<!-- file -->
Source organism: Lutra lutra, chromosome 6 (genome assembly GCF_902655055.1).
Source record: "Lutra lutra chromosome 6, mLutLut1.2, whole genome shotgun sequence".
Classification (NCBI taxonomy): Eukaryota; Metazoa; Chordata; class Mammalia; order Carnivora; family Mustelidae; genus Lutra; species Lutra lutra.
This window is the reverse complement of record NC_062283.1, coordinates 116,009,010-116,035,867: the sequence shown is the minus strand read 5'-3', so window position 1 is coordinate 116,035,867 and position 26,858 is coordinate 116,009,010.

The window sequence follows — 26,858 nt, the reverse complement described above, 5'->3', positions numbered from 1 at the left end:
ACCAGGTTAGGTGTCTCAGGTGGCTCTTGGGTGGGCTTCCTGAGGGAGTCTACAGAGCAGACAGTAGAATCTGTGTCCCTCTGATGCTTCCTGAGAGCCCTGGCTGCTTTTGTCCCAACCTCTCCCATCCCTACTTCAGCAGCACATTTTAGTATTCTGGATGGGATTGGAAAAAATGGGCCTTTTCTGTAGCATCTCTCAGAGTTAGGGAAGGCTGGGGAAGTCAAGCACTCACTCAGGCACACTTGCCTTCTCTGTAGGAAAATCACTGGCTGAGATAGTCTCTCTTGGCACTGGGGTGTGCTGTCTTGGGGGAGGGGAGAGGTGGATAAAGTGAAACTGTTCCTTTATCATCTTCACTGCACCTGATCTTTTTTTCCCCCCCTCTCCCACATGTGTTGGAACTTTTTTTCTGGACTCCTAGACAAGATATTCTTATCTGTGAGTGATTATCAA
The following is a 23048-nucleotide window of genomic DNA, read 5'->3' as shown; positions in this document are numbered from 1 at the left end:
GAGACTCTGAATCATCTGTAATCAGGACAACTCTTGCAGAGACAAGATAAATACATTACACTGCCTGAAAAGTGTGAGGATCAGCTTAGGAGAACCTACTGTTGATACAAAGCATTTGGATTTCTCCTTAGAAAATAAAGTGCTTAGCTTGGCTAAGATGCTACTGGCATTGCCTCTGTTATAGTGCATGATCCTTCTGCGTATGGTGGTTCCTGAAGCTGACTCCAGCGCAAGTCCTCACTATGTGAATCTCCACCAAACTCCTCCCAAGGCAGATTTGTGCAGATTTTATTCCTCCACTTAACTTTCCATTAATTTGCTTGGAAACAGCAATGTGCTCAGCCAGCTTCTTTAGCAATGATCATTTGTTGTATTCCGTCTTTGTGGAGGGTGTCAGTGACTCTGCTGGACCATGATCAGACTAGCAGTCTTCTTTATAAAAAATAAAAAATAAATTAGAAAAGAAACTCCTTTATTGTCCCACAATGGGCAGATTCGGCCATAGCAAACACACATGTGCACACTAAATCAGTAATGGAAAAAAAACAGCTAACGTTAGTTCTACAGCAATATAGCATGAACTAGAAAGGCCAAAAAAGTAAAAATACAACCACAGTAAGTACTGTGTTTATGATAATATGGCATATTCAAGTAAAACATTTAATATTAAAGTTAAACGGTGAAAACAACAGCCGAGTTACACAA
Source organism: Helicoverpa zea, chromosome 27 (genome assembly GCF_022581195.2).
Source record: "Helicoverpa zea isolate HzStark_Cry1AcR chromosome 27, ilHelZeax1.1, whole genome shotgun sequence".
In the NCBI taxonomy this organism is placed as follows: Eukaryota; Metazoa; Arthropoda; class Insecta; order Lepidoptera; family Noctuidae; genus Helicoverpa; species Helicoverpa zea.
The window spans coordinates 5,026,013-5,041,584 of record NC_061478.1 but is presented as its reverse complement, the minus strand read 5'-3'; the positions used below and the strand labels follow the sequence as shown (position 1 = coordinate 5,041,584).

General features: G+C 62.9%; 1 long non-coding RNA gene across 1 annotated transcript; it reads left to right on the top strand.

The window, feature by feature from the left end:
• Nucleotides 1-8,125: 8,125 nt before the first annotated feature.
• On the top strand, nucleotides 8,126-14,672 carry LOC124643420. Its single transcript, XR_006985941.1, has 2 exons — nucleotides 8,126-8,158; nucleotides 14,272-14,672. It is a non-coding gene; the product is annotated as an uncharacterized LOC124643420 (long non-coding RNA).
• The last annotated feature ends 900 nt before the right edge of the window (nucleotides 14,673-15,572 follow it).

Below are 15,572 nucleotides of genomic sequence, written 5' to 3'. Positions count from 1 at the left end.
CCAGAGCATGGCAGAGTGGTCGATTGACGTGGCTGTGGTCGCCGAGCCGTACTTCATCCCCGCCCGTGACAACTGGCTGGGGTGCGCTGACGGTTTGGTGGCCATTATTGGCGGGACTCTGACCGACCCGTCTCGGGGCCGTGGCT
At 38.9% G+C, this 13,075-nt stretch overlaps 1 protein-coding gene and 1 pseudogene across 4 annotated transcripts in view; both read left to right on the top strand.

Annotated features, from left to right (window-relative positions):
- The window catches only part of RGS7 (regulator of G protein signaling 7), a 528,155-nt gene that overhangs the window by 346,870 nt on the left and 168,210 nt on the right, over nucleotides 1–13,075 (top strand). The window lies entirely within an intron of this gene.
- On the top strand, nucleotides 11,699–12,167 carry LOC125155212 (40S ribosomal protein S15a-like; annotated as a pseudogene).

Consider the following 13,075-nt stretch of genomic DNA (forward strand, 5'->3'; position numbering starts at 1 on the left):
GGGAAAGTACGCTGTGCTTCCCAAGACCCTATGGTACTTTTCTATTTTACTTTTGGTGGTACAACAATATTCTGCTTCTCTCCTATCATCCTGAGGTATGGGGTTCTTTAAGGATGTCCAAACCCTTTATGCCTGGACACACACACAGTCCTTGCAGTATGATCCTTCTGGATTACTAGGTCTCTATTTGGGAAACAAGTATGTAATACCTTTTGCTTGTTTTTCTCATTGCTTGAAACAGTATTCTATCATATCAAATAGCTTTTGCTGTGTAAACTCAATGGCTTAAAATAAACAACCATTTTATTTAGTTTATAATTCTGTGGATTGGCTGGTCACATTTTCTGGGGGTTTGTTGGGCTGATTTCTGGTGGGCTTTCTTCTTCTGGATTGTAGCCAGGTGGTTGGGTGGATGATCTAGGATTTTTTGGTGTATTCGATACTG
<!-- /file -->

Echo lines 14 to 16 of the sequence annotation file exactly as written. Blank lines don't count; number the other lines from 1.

The window, feature by feature from the left end:
• Nucleotides 1-8,125: 8,125 nt before the first annotated feature.
• On the top strand, nucleotides 8,126-14,672 carry LOC124643420. Its single transcript, XR_006985941.1, has 2 exons — nucleotides 8,126-8,158; nucleotides 14,272-14,672. It is a non-coding gene; the product is annotated as an uncharacterized LOC124643420 (long non-coding RNA).